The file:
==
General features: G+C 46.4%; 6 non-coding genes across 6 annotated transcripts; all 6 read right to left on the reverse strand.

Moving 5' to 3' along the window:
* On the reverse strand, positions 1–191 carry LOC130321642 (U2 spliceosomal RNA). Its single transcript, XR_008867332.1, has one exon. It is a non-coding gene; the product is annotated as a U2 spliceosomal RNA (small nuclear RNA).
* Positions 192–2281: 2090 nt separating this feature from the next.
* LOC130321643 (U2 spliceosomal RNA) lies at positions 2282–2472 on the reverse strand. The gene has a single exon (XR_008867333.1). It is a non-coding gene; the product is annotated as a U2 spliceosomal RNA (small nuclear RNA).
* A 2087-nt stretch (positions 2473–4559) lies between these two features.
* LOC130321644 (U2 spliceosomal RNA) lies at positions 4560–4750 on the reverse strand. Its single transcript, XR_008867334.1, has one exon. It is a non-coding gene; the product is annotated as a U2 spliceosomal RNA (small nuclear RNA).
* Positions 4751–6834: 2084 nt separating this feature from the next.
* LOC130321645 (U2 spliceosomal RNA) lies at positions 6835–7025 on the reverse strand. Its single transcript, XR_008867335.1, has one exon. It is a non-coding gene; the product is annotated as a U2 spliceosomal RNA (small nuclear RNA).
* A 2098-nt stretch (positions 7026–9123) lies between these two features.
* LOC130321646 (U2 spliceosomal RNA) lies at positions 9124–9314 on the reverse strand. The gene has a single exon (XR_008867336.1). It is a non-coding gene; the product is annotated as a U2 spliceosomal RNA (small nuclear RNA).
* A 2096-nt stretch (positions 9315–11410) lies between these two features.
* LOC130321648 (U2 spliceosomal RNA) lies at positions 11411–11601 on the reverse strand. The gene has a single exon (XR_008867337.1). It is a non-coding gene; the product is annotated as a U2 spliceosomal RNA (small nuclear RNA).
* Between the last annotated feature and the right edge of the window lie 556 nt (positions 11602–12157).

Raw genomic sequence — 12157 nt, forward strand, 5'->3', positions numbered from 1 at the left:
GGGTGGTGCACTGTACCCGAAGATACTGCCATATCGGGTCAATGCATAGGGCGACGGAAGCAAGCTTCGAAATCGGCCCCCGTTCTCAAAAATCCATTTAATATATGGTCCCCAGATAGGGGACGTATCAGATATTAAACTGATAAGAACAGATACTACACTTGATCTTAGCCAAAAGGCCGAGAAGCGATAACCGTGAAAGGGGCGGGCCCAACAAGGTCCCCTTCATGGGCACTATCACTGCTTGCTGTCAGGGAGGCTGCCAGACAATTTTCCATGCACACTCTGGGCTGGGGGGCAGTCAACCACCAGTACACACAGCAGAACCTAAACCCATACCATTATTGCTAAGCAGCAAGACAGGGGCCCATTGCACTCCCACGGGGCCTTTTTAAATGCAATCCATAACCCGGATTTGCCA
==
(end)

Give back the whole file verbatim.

General features: G+C 46.4%; 6 non-coding genes across 6 annotated transcripts; all 6 read right to left on the reverse strand.

Moving 5' to 3' along the window:
* On the reverse strand, positions 1–191 carry LOC130321642 (U2 spliceosomal RNA). Its single transcript, XR_008867332.1, has one exon. It is a non-coding gene; the product is annotated as a U2 spliceosomal RNA (small nuclear RNA).
* Positions 192–2281: 2090 nt separating this feature from the next.
* LOC130321643 (U2 spliceosomal RNA) lies at positions 2282–2472 on the reverse strand. The gene has a single exon (XR_008867333.1). It is a non-coding gene; the product is annotated as a U2 spliceosomal RNA (small nuclear RNA).
* A 2087-nt stretch (positions 2473–4559) lies between these two features.
* LOC130321644 (U2 spliceosomal RNA) lies at positions 4560–4750 on the reverse strand. Its single transcript, XR_008867334.1, has one exon. It is a non-coding gene; the product is annotated as a U2 spliceosomal RNA (small nuclear RNA).
* Positions 4751–6834: 2084 nt separating this feature from the next.
* LOC130321645 (U2 spliceosomal RNA) lies at positions 6835–7025 on the reverse strand. Its single transcript, XR_008867335.1, has one exon. It is a non-coding gene; the product is annotated as a U2 spliceosomal RNA (small nuclear RNA).
* A 2098-nt stretch (positions 7026–9123) lies between these two features.
* LOC130321646 (U2 spliceosomal RNA) lies at positions 9124–9314 on the reverse strand. The gene has a single exon (XR_008867336.1). It is a non-coding gene; the product is annotated as a U2 spliceosomal RNA (small nuclear RNA).
* A 2096-nt stretch (positions 9315–11410) lies between these two features.
* LOC130321648 (U2 spliceosomal RNA) lies at positions 11411–11601 on the reverse strand. The gene has a single exon (XR_008867337.1). It is a non-coding gene; the product is annotated as a U2 spliceosomal RNA (small nuclear RNA).
* Between the last annotated feature and the right edge of the window lie 556 nt (positions 11602–12157).

Raw genomic sequence — 12157 nt, forward strand, 5'->3', positions numbered from 1 at the left:
GGGTGGTGCACTGTACCCGAAGATACTGCCATATCGGGTCAATGCATAGGGCGACGGAAGCAAGCTTCGAAATCGGCCCCCGTTCTCAAAAATCCATTTAATATATGGTCCCCAGATAGGGGACGTATCAGATATTAAACTGATAAGAACAGATACTACACTTGATCTTAGCCAAAAGGCCGAGAAGCGATAACCGTGAAAGGGGCGGGCCCAACAAGGTCCCCTTCATGGGCACTATCACTGCTTGCTGTCAGGGAGGCTGCCAGACAATTTTCCATGCACACTCTGGGCTGGGGGGCAGTCAACCACCAGTACACACAGCAGAACCTAAACCCATACCATTATTGCTAAGCAGCAAGACAGGGGCCCATTGCACTCCCACGGGGCCTTTTTAAATGCAATCCATAACCCGGATTTGCCA